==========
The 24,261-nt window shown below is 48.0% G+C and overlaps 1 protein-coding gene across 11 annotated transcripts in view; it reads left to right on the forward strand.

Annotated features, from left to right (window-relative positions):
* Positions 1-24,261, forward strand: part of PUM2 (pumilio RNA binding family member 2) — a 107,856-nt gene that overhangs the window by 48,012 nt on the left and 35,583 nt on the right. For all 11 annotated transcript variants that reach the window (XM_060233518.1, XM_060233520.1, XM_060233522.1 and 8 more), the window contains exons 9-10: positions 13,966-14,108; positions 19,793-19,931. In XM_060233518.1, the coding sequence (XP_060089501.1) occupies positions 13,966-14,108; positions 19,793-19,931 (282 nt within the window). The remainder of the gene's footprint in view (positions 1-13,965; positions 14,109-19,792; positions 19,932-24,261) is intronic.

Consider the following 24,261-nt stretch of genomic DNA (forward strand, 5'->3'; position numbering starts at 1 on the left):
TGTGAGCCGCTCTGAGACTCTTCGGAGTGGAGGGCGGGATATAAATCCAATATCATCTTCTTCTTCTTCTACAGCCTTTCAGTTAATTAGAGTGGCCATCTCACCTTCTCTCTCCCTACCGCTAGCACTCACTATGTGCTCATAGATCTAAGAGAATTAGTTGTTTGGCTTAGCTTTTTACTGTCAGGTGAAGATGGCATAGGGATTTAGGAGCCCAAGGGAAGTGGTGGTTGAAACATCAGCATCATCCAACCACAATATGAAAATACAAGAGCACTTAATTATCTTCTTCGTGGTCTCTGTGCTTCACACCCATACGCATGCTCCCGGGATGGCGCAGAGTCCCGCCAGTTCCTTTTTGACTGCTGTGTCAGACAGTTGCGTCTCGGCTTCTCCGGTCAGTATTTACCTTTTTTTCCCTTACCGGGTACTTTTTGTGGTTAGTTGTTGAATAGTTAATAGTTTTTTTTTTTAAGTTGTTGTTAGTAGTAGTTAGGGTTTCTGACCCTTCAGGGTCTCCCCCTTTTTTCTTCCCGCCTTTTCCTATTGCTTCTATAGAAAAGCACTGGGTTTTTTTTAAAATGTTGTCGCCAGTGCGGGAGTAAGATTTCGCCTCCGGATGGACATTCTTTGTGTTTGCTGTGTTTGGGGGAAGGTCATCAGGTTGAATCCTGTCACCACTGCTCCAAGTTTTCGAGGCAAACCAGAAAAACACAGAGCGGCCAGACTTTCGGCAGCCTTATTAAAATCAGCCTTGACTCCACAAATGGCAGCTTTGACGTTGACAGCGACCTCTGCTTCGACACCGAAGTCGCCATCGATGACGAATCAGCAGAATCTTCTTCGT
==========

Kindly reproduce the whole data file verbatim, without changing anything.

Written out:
The 24,261-nt window shown below is 48.0% G+C and overlaps 1 protein-coding gene across 11 annotated transcripts in view; it reads left to right on the forward strand.

Annotated features, from left to right (window-relative positions):
* Positions 1-24,261, forward strand: part of PUM2 (pumilio RNA binding family member 2) — a 107,856-nt gene that overhangs the window by 48,012 nt on the left and 35,583 nt on the right. For all 11 annotated transcript variants that reach the window (XM_060233518.1, XM_060233520.1, XM_060233522.1 and 8 more), the window contains exons 9-10: positions 13,966-14,108; positions 19,793-19,931. In XM_060233518.1, the coding sequence (XP_060089501.1) occupies positions 13,966-14,108; positions 19,793-19,931 (282 nt within the window). The remainder of the gene's footprint in view (positions 1-13,965; positions 14,109-19,792; positions 19,932-24,261) is intronic.

Consider the following 24,261-nt stretch of genomic DNA (forward strand, 5'->3'; position numbering starts at 1 on the left):
TGTGAGCCGCTCTGAGACTCTTCGGAGTGGAGGGCGGGATATAAATCCAATATCATCTTCTTCTTCTTCTACAGCCTTTCAGTTAATTAGAGTGGCCATCTCACCTTCTCTCTCCCTACCGCTAGCACTCACTATGTGCTCATAGATCTAAGAGAATTAGTTGTTTGGCTTAGCTTTTTACTGTCAGGTGAAGATGGCATAGGGATTTAGGAGCCCAAGGGAAGTGGTGGTTGAAACATCAGCATCATCCAACCACAATATGAAAATACAAGAGCACTTAATTATCTTCTTCGTGGTCTCTGTGCTTCACACCCATACGCATGCTCCCGGGATGGCGCAGAGTCCCGCCAGTTCCTTTTTGACTGCTGTGTCAGACAGTTGCGTCTCGGCTTCTCCGGTCAGTATTTACCTTTTTTTCCCTTACCGGGTACTTTTTGTGGTTAGTTGTTGAATAGTTAATAGTTTTTTTTTTTAAGTTGTTGTTAGTAGTAGTTAGGGTTTCTGACCCTTCAGGGTCTCCCCCTTTTTTCTTCCCGCCTTTTCCTATTGCTTCTATAGAAAAGCACTGGGTTTTTTTTAAAATGTTGTCGCCAGTGCGGGAGTAAGATTTCGCCTCCGGATGGACATTCTTTGTGTTTGCTGTGTTTGGGGGAAGGTCATCAGGTTGAATCCTGTCACCACTGCTCCAAGTTTTCGAGGCAAACCAGAAAAACACAGAGCGGCCAGACTTTCGGCAGCCTTATTAAAATCAGCCTTGACTCCACAAATGGCAGCTTTGACGTTGACAGCGACCTCTGCTTCGACACCGAAGTCGCCATCGATGACGAATCAGCAGAATCTTCTTCGT